can i still claim my dependent with my 3 yr old son even i start working on november 2011

February 12, 2012 at 3:44 pm
(202) Patricia says:

My daughter’s baby was born in July of 2011. In September (through no fault of my daughter) the baby was placed in court ordered foster care, which lasted through the end of 2011. Can my daughter claim her baby on her tax return?

February 12, 2012 at 6:04 pm
(203) mary says:

my son is 22 years old still at home, single parent and never claimed tax credits as i have never heard of it before, is it possible to claim back any?

February 12, 2012 at 8:22 pm
(204) regina says:

My ex has residential custody of our daughter. He is allowed to file his taxes with her only. But I found out that for the past three years he has allowed his sister to file with our child’s social on her taxes. Yet our child has never lived with her, only him. He also has never filed his taxes as far back as 2005 all the way up until now from what i know. He never plans to file either. We are in a custody battle over her. I am trying to regain residential custody of her. What can I do about all this? I do not see that it is right that someone is filing with my child who she has never lived with nor someone who never filed.

February 13, 2012 at 11:36 am
(205) tim says:

question please help me ok so me and my wife married in August 2011 she has two boys that are now my step children im in the military and stationed out of country my wife had the boys 6 months out of the year and when she came over here her and the kids dad made a agreement he would watch the kids tell she came back i send him money every month to help out even though he never sent us any so this year my wife told me to claim the kids since i paid for everything the first 6 months and then i sent the kids real dad money i talked to legal here and they said that was fine i could since i have supported them and continue to send money now the kids dad is mad that i claimed the kids before he did and tryin to say he can press charges since i provided for the kids the first six months and i send money am i covered ????

February 15, 2012 at 12:40 pm
(206) Terrence says:

My ex-wife and I have 2 children that are still in the household. She has primary custody, however, I pay all the college expenses for our 19 year old college freshman. She claimed the children although she is unemployed and I provide 100% of their support. How can I claim my daughter’s college expenses that I paid during the year?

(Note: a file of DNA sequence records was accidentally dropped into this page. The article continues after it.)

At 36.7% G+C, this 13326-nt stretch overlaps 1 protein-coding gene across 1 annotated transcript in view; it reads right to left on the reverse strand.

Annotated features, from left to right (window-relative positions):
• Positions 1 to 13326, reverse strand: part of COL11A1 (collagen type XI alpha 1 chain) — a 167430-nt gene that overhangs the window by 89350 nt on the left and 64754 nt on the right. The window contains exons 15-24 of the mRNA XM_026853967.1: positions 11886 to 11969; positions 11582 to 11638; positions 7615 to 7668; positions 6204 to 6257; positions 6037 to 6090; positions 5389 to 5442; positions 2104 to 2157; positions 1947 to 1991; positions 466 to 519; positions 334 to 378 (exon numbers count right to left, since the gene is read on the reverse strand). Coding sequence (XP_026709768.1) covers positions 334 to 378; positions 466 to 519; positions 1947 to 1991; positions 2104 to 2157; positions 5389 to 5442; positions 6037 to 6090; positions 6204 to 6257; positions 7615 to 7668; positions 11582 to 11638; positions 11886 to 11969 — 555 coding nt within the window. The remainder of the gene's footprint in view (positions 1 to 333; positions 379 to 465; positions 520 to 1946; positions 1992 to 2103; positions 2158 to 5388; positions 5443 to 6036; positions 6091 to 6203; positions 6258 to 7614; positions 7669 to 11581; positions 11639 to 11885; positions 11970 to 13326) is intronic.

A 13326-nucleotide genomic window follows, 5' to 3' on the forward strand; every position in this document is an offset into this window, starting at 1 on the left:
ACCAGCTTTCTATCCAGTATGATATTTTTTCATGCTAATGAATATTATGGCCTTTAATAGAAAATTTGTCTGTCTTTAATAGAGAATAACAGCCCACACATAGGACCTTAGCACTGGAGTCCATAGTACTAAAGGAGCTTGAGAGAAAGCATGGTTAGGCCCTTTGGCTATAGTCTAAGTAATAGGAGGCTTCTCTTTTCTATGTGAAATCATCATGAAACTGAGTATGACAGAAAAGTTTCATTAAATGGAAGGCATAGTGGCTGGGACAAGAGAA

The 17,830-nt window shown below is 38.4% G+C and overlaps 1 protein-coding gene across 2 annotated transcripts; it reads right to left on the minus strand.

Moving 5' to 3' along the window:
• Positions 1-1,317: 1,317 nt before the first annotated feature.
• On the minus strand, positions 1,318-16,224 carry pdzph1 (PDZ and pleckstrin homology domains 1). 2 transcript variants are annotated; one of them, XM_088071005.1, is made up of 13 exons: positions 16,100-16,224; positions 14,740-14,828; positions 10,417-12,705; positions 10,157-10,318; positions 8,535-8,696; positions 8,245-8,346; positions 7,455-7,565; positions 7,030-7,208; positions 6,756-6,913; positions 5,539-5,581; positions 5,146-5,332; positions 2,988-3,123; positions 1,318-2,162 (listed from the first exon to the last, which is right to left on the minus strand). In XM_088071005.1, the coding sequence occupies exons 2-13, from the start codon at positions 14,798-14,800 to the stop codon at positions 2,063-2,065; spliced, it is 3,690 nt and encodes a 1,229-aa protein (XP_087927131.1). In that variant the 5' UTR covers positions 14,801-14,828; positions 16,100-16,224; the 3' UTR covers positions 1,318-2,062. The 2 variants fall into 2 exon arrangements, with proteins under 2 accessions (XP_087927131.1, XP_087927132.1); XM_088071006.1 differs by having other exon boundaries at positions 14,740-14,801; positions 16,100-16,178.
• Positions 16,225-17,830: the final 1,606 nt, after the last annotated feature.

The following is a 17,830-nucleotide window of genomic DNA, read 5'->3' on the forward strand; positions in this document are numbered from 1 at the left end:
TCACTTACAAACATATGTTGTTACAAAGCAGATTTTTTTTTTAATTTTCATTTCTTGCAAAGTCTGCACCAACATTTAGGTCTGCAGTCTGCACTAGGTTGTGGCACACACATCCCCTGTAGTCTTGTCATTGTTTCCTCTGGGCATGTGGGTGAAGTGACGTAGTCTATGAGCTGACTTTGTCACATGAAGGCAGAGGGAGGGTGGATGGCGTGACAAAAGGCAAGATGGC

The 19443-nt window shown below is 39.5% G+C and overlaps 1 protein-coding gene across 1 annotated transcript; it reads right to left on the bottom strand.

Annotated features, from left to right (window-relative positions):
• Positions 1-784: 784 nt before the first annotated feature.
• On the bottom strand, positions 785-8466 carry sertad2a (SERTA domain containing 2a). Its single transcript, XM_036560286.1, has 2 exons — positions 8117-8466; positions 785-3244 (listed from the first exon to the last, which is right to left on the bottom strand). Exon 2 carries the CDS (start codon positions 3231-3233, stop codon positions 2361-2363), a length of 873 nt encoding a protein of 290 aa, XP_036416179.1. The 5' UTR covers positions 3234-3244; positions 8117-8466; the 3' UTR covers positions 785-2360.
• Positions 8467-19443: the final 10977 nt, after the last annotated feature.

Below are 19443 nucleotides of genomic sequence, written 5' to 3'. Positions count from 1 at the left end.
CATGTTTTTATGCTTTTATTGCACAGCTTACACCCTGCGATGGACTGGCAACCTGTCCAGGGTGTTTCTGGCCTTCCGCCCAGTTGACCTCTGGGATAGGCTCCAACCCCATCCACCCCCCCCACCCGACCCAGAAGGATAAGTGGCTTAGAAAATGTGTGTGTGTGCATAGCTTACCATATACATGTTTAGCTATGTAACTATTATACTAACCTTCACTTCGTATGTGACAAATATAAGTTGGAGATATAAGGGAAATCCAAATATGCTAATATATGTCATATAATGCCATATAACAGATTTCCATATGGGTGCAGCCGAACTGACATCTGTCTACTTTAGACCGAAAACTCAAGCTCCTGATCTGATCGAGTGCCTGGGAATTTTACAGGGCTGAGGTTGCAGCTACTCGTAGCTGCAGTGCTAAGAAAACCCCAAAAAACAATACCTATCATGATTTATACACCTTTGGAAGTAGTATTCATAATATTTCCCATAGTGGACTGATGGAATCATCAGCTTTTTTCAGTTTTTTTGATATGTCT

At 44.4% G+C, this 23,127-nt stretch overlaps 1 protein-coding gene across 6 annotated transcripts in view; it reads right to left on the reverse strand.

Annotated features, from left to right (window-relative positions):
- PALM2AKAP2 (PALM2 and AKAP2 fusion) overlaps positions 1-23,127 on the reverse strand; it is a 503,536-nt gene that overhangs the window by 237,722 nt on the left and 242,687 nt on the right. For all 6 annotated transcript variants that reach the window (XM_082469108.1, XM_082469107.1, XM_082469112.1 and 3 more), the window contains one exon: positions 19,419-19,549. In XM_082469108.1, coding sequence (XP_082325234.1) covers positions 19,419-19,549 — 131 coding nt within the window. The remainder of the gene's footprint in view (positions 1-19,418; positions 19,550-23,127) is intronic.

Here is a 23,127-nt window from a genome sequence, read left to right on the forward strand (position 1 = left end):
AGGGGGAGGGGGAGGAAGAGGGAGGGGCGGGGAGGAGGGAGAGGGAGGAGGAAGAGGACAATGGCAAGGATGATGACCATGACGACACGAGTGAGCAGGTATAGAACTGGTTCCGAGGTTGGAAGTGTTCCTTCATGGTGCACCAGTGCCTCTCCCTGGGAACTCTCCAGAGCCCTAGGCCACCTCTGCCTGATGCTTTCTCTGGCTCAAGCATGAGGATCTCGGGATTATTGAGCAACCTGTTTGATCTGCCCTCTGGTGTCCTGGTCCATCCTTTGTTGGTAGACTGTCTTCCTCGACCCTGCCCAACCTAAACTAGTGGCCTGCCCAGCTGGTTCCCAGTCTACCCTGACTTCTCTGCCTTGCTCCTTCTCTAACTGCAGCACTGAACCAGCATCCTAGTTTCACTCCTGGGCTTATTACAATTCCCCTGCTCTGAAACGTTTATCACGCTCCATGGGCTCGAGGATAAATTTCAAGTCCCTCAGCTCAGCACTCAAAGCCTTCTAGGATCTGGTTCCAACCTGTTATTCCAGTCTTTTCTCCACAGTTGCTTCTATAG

February 16, 2012 at 8:49 am
(207) Amy says:

I need help. My cousins son (9 years old) lived with me for about 10 months in 2011. I was given interim custody of him on July 11 and full custody on 9/6. His mother has supported him in no way during this time but she claimed him on her tax return and because of this my tax return was rejected by the IRS. Am I eligible to claim him as a dependents? What do I need to do now?

February 20, 2012 at 3:41 am
(208) BHEM 12 says:

My situation is confusing because i dont know all tax laws and i need help…I am a green card holder ( Alien resident as what they say) and been in the states for 6 yrs and i have 2 kids ( from a previous relationship) that i am and has been supporting for years but they are in the Philippines with my mom. I send money every month and kept receipts of it..can i claim them when i file my tax return? please enlighten me…thanks

Bhem12

February 20, 2012 at 2:11 pm
(209) William Perez says:

Bhem, in order to qualify as a dependent, the children must be US citizens, or citizens of Canada or Mexico. Also, dependents must normally reside with you except for temporary absences.

February 23, 2012 at 10:32 am
(210) vanity says:

I have not work all year but me and my husband filed taxes and 1 of our kids came back as already being claim even though I didn’t work is there anyway we can still find out who claimed that child

February 26, 2012 at 12:43 pm
(211) Angela Hawk says:

I am a divorced single mother of one. I dont work becuase of medical resons. I have full custody of my son and my ex husband pays child support when he wants to every month. We have been divorced for 4 years and every my ex has claimed him on his taxes. Why is he able to claim him if my son never lives in his home?

February 26, 2012 at 3:19 pm
(212) Rebecca Levinson says: